In addition to witnessing which team will be worthy of representing the Western Conference in the championship round, we’ll be treated to a tasty subplot in the conference finals: Is Steph Curry really a more valuable player than James Harden?
One way or another, a score will be settled and no doubt, an exciting if not exhausting series will take place between the two best teams, record-wise, in the West. The Warriors are bringing the most lethal offense-defense balance the league has seen in years with a season differential of plus-10, while the Rockets are bringing supreme survival skills because, to paraphrase former coach Rudy Tomjanovich, never underestimate the heart of a team that fell behind 3-1 in the semis.
You look at the Warriors and you see a team that’s deeper than Chicago pizza, with an abundance of 3-point shooters and frisky defenders. You look at the Rockets and you see castoffs and rejects being proudly reborn and refusing to shrink when thrust into important roles. You see these teams and you … well, c’mon. Seriously, now. You see Curry and Harden.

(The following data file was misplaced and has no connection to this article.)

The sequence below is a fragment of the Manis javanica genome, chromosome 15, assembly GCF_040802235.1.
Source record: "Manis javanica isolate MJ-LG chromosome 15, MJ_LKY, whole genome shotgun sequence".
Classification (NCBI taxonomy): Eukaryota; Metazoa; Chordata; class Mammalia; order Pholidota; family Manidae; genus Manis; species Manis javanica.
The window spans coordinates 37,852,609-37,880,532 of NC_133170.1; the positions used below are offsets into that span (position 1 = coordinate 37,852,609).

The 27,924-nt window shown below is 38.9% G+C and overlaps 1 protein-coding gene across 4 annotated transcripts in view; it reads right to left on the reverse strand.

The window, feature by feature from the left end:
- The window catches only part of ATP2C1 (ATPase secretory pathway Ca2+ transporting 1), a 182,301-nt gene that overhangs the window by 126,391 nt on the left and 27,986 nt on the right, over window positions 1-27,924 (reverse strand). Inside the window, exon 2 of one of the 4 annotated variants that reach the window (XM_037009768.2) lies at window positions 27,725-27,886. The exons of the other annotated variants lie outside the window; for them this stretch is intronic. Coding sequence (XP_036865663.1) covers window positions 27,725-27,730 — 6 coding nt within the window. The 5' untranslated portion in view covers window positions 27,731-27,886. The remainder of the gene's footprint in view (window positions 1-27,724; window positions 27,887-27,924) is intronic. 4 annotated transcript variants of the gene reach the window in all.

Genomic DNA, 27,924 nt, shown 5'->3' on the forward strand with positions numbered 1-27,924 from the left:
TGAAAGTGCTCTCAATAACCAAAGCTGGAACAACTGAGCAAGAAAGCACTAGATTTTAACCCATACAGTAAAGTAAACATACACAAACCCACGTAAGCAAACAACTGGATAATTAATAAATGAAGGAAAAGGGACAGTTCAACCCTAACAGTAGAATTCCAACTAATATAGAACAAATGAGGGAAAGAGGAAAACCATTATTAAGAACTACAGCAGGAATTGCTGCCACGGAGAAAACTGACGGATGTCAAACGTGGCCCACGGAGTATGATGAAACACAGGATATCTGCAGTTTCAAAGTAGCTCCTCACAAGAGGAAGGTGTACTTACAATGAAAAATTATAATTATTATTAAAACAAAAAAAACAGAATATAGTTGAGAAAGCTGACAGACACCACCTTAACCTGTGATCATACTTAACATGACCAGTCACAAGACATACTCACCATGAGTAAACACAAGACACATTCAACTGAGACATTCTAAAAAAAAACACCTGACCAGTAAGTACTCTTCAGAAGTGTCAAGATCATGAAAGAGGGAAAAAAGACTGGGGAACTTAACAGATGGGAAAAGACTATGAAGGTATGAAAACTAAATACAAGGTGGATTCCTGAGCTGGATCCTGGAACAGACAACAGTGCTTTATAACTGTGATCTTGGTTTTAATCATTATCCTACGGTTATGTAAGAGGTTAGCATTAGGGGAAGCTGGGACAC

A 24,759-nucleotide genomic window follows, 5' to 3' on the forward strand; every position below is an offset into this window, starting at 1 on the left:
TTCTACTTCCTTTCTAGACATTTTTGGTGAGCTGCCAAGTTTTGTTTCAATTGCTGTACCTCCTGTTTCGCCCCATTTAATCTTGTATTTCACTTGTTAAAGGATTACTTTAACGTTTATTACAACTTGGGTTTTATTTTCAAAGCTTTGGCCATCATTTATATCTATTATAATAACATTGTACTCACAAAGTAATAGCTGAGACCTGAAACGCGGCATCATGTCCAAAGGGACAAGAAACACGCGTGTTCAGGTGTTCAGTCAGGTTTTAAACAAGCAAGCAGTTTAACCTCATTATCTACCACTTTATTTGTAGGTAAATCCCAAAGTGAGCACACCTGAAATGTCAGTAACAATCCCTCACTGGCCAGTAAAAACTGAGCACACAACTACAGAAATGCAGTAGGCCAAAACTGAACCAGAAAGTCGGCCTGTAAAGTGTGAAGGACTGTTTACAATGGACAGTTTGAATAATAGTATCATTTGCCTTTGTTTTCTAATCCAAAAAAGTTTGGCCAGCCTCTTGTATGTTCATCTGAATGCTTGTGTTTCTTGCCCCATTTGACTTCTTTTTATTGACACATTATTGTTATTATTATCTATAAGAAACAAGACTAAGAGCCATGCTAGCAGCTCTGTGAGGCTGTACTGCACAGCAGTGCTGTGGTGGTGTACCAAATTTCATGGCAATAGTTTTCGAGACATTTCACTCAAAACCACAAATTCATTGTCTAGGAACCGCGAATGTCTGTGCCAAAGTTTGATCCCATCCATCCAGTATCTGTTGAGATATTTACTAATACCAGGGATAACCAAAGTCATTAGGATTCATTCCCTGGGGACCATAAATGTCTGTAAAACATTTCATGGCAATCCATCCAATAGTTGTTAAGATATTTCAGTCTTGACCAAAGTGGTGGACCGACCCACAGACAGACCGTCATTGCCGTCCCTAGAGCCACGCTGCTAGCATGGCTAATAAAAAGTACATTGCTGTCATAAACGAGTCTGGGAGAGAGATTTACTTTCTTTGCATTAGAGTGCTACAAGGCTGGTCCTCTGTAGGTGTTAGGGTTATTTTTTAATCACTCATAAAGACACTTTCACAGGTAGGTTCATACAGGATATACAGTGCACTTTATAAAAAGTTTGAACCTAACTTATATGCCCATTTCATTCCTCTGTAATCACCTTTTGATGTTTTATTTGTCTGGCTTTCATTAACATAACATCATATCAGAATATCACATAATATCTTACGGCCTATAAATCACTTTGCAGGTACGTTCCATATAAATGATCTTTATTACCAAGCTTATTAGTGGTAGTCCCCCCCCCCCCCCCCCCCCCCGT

Curry is having an epic postseason from a shooting standpoint, being quicker to 100 3-pointers than anyone in history, and once again leaving defenders tangled in their own legs and ankles. The league MVP shows no signs of being a regular-season wonder and is usually in the mix whenever the Warriors are peeling off a tenacious scoring run.
Harden answered with a politically correct shoulder-shrug when he finished second to Curry for the MVP but nobody in basketball was buying that. He was genuinely hurt, believing he did more for his team — one that missed Dwight Howard for a stretch, one that’s loaded with role players — than Curry or anyone did for his. Harden has been somewhat inconsistent in the postseason and the Rockets’ biggest playoff moment — their Game 6 rally against the Clippers — did happen with him on the bench, partially weakened by illness. And yet, with the Rockets a heartbeat from the Finals and Curry standing in his way, Harden knows he finally has his chance to make a lasting statement.